Zeiss Terra ED
Terra ED, launched in 2013, is the most affordable series of binoculars ever launched by Zeiss – the 8×42 model costs 499 EUR. As such, these are an excellent choice for beginners in the field of sports optics. Zeiss has a rich history in optics; their experience in this field allowed them to offer as much as they can for the offered price. Terra ED features a wide field of view, a decent light transmission rate for the price, and great edge to edge sharpness. These binoculars are available in three colours: black, blue and grey. The housing is well-sealed and filled with dry nitrogen to prevent internal fogging at low temperatures. The multi-stop eyepieces allow users to set proper eye relief, regardless of whether they are wearing glasses or not. This series is made in China.
Zeiss Terra 3x
In the meantime, Zeiss introduced Terra 3x riflescopes, aimed at those who wanted a Zeiss riflescope but were not willing to spend more than 600 €. There were three models available: 2–7×32, 3–9×42 and 4–12×50. These were made in Japan. Interestingly, they featured a tube with a diameter of an inch which made them compact. Some time ago, Zeiss chose to discontinue this series.
Zeiss Conquest DL
Conquest DL succeeded the Duralyt series. The riflescope from this series were much like Duralyt. The magnification range of the three models remained the same. Zeiss gave buyers an option of purchasing these telescopic sights with an ASV turret (Zeiss’ ballistic turret). Also, interestingly, the buyers could choose between a standard, 30-mm tube model and the one equipped with a Zeiss ZM/VM rail. The option of buying a scope with a ZM/VM rail was a huge upgrade as up to then, it was limited to the premium Zeiss riflescopes of the highest quality class. Another step forward was the click mechanism which operated smoother compared to the previous models. Duralyt riflescopes were of a distinctive bronze colour, whereas Conquest DL was entirely black.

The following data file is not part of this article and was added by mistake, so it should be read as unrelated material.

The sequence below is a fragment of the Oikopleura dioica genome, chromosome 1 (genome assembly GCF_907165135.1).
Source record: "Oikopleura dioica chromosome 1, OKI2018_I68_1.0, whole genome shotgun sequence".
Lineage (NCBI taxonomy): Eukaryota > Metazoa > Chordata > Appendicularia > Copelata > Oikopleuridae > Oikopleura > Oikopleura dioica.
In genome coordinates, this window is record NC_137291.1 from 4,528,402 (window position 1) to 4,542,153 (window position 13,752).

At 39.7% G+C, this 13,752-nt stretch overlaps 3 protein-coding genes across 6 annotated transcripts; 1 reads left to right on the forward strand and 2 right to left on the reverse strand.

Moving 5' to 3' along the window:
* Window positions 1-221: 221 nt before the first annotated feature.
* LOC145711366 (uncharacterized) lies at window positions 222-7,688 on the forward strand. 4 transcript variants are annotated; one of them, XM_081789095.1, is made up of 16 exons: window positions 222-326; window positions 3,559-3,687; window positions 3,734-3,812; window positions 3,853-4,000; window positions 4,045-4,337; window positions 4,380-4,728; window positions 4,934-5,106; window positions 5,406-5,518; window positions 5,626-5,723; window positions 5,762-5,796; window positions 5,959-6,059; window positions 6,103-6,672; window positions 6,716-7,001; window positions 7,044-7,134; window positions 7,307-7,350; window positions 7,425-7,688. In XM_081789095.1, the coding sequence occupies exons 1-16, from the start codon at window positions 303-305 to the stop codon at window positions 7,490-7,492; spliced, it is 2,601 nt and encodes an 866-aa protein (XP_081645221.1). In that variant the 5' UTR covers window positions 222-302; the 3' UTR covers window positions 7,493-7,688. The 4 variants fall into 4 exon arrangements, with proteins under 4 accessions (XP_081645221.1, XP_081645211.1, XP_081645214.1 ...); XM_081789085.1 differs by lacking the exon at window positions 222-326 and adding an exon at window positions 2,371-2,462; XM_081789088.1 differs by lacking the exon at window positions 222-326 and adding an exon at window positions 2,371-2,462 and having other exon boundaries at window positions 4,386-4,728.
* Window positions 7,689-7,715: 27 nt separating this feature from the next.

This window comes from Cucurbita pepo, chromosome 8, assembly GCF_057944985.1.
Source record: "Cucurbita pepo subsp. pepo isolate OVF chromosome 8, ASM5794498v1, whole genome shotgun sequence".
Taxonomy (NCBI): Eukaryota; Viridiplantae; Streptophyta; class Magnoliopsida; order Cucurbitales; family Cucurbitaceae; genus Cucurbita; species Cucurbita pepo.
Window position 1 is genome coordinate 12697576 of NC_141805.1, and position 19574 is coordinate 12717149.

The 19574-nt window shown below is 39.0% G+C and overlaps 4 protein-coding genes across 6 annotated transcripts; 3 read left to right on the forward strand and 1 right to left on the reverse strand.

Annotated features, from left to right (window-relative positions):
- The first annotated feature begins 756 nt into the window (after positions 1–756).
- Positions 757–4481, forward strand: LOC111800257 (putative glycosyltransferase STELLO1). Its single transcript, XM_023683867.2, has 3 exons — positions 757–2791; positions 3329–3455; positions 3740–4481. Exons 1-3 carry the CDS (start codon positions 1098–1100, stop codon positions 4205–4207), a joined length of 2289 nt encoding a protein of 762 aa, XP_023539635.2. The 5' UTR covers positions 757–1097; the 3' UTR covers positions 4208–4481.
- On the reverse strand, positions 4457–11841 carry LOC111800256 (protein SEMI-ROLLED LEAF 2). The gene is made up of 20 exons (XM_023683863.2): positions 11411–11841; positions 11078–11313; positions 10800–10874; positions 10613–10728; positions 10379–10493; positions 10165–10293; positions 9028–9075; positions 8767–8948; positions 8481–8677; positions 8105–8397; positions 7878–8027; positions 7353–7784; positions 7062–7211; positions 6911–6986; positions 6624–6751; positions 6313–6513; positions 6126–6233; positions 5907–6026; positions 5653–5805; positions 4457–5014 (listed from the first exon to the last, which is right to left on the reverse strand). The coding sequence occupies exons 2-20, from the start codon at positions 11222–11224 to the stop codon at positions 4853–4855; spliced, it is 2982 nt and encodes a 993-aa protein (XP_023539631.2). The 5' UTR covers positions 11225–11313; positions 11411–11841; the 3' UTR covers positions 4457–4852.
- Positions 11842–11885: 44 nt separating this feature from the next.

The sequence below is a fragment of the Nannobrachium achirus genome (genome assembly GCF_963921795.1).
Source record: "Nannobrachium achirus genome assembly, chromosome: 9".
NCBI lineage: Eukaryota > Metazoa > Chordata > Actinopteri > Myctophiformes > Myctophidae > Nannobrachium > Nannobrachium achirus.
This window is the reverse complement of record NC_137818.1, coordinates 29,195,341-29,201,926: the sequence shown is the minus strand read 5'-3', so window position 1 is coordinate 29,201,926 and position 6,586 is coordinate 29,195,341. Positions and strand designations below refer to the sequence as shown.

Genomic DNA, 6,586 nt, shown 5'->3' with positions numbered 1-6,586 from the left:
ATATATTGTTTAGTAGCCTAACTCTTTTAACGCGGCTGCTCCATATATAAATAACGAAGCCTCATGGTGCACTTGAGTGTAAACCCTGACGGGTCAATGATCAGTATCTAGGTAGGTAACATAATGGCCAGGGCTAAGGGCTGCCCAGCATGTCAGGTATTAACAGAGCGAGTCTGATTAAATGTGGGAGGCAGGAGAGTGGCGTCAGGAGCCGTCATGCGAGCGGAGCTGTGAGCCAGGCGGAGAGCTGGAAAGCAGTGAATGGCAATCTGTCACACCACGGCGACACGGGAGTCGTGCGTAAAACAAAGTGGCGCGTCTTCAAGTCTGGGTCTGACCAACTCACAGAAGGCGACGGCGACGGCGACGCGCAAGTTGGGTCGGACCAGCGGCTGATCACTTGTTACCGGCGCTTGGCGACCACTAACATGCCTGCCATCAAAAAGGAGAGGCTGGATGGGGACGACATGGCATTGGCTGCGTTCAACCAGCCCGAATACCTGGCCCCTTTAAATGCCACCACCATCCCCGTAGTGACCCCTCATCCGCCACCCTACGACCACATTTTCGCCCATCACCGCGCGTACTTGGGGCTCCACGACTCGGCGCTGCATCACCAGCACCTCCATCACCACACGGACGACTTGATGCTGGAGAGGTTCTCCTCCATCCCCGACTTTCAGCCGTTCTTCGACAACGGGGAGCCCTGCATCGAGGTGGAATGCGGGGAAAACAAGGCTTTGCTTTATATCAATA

Zeiss Conquest V4
In 2018, Zeiss came up with a successor for the Conquest DL series. They named their new models Conquest V4. Duralyt and Conquest DL were a huge success during their time, which is why plenty was expected from this new-comer. Zeiss hit the market with four models, all with a 4x zoom factor: 1–4×24, 4–16×44, 6–24×50 and 3–12×56. We were glad to finally see a model with a 56mm objective lens in Zeiss’ entry level riflescope line. The 4–16 and 6–24 are an interesting addition since they are much more American oriented magnification-wise. They are all priced at around 1000 EUR. The biggest surprise is that this series is no longer German-made, as opposed to its predecessors – the Conquest v4 line is made in Japan. At Shot Show 2019, Zeiss announced launch of two more models from this series – 3–12×44 and 4–16×50. The models are not available with Zeiss ZM/VM rail.
Zeiss has made a breakthrough by adding affordable optics to their offer in the European market. With Victory riflescopes, they hold a place in the premium class of optics, while with V4, they remain on the affordable, accessible side. Even though this seemed next to impossible a decade ago, Zeiss quality is now accessible even to those Europeans who are not yet prepared to spend more than 1500 € on an optic. Zeiss’ decision to offer their products at affordable prices has proved to be a success.